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This Week In Nebraska History
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This Week In Nebraska History

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1871: The Burlington and Missouri River Railroad, completed to Lincoln from Plattsmouth the previous summer, pushed west to Crete on June 12 (Dorchester on July 4, Sutton on Aug. 24).

1881: A former yardmaster for the Atchison and Nebraska Railroad described in a news account as "a hard worker, a very handy man with his fists and a terribly good fellow with the boys" had been "contaminated" while tracking bandits and was himself accused of stealing $1,400 from a store.

1891: The corner of Ella and Sixth streets in Beatrice was selected as site of a new federal building for the Gage County seat.

1901: The first step toward organization of a new national third party was taken at Kansas City. The movement was said to have the expressed sympathy, if not avowed support, of Nebraska's William Jennings Bryan, who might be the new party's 1904 candidate for president.

1911: The salary of state banking examiners was established at $1,800 per year, despite requests for a yearly increase of $200. The examiners claimed that legislative appropriations set their salaries at $2,000.

1921: Five people were killed and 33 were injured when a bridge collapsed, letting a Chicago and North Western passenger train fall into flooding Cottonwood Creek west of Chadron.

1931: One fireman was killed and three buildings were destroyed when fire struck Ingleside, a state hospital for the mentally ill west of Hastings.

1941: Joseph T. Carroll became Lincoln's police chief, succeeding Walter Anderson. Carroll was to serve until his retirement in 1975.

1951: Salt Creek, Antelope Creek, Dead Man's Run and Beal Slough overflowed as the result of heavy rain that turned many Lincoln streets into streams.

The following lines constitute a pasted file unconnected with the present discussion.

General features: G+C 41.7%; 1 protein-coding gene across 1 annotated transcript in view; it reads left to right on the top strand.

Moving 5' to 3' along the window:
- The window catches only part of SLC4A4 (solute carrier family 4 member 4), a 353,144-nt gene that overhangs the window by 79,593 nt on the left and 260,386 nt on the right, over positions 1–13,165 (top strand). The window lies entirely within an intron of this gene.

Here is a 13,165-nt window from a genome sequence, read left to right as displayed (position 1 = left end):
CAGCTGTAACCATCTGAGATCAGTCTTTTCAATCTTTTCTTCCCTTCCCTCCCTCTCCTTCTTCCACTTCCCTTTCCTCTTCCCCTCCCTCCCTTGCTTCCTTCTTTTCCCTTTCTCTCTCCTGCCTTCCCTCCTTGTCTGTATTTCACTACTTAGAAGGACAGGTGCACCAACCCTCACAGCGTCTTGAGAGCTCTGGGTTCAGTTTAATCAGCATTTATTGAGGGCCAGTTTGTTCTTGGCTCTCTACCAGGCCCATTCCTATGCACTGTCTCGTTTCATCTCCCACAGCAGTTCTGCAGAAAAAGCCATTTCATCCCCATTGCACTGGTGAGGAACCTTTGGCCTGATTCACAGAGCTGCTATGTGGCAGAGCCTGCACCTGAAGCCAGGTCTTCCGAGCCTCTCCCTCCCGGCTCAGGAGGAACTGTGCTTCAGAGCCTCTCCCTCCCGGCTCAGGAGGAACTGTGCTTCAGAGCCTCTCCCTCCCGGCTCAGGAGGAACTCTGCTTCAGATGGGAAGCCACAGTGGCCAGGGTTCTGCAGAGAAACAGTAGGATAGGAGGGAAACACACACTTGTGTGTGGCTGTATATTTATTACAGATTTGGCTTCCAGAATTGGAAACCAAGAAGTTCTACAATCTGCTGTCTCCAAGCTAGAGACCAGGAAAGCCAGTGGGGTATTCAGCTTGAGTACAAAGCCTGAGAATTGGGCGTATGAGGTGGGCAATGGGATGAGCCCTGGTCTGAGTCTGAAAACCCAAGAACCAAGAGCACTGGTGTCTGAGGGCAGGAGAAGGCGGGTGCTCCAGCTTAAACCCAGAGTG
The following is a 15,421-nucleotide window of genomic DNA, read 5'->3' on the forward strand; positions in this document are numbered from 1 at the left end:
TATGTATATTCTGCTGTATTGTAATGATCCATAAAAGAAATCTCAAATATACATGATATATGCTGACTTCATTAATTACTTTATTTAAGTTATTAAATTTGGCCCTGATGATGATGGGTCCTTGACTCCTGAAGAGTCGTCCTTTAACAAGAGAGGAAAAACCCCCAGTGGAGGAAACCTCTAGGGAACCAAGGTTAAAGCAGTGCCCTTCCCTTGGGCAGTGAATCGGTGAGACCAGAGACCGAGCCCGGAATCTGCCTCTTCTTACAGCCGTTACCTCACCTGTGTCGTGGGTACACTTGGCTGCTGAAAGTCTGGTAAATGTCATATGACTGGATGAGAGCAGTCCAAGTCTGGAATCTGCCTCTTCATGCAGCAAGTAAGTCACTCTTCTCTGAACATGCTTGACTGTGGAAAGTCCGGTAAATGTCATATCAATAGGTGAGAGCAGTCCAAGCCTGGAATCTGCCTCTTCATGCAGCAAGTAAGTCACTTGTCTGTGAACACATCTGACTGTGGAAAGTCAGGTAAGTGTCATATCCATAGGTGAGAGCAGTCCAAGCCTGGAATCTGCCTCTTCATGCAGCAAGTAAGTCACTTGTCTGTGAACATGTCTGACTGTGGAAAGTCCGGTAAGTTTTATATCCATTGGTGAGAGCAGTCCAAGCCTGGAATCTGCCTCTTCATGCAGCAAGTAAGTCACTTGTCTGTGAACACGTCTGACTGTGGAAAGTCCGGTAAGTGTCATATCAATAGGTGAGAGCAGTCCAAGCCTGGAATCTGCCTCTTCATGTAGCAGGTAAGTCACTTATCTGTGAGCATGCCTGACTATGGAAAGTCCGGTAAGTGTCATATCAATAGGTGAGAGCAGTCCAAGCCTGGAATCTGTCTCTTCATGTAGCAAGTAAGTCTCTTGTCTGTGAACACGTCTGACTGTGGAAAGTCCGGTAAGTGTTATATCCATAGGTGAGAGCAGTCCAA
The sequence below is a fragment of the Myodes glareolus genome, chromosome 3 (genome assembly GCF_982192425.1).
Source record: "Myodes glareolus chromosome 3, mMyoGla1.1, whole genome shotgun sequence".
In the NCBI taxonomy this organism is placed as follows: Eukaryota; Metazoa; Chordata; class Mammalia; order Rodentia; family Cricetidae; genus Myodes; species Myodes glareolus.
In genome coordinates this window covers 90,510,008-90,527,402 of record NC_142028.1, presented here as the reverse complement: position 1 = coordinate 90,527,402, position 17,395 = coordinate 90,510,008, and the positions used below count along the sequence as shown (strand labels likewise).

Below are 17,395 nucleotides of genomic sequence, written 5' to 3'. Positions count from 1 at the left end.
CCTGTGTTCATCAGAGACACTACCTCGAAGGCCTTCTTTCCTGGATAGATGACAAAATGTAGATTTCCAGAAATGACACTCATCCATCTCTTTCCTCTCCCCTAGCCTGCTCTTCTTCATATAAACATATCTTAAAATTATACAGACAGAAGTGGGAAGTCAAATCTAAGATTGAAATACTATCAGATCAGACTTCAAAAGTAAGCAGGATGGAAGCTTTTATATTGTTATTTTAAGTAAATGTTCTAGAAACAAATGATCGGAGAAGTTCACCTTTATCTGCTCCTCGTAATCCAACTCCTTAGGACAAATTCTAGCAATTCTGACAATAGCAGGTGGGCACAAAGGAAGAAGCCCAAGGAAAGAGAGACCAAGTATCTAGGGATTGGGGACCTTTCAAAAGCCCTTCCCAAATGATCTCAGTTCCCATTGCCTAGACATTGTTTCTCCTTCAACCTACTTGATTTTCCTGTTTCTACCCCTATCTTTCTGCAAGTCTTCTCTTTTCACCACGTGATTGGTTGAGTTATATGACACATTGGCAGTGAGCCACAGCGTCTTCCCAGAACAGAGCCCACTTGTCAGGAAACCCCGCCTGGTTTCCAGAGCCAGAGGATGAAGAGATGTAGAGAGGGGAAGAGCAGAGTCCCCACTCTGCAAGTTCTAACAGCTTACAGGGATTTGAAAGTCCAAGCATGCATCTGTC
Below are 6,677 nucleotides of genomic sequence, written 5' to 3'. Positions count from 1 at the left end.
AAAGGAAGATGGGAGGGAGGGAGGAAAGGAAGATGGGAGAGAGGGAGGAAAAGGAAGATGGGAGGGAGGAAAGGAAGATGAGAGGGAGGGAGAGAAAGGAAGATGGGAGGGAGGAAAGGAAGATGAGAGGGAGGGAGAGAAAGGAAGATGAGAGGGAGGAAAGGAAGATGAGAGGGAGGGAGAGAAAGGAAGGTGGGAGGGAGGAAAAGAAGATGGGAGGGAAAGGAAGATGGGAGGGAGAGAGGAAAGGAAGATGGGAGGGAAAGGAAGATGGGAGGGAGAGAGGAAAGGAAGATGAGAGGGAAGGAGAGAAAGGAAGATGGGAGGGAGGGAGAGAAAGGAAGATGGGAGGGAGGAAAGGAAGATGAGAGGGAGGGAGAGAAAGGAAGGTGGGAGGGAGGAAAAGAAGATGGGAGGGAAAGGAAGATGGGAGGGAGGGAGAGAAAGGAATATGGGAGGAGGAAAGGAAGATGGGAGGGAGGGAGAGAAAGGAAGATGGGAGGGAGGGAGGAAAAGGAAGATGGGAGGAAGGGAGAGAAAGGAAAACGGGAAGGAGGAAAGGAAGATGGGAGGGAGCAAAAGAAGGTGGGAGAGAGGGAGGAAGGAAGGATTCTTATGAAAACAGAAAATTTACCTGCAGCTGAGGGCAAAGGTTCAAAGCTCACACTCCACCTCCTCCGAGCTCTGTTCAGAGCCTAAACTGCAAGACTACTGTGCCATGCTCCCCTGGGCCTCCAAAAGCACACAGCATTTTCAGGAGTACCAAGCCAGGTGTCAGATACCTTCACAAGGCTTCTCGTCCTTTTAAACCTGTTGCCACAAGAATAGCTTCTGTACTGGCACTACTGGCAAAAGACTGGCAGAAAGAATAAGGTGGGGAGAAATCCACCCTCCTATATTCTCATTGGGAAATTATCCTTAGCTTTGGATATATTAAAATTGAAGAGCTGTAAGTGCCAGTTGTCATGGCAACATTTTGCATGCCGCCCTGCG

1961: Reports of "flying saucers" of various kinds were fairly frequent and usually resulted in some kind of investigation. Beatrice police had reports from a group of teen-agers that a "7-foot flying woman with claws" had been sighted in Chautauqua Park on the southeast edge of the city.

1971: The Lincoln City Libraries had on display an exhibition of art by Soviet children from the fifth-grade level in Leningrad.

1981: Louis L'Amour received the 17th annual Buffalo Bill Award at Nebraskaland Days in North Platte. The author of some 80 westerns, L'Amour was attired in fancy western clothing. The Union Pacific Railroad depot in Osceola was in danger of being demolished until rescued by Lee and Mary Jo Becker. The couple moved the depot from the town's park to property they owned in Osceola with plans to convert it to a museum. The depot was located in the park in 1977, after being donated to the city by UP. Lack of interest and funds for renovation of the depot prompted the city to auction the partially refurbished building.

1991: A severe thunderstorm ripped through Lincoln with a torrential downpour, lightning and wind gusts up to 41 mph. The winds lifted the roof and supporting trusses from a Forest Siding Supply warehouse at 16th Street and Yolande Avenue, moving it 60 yards to the east, and propelled tree limbs that knocked out power for hundreds of Lincolnites.

 

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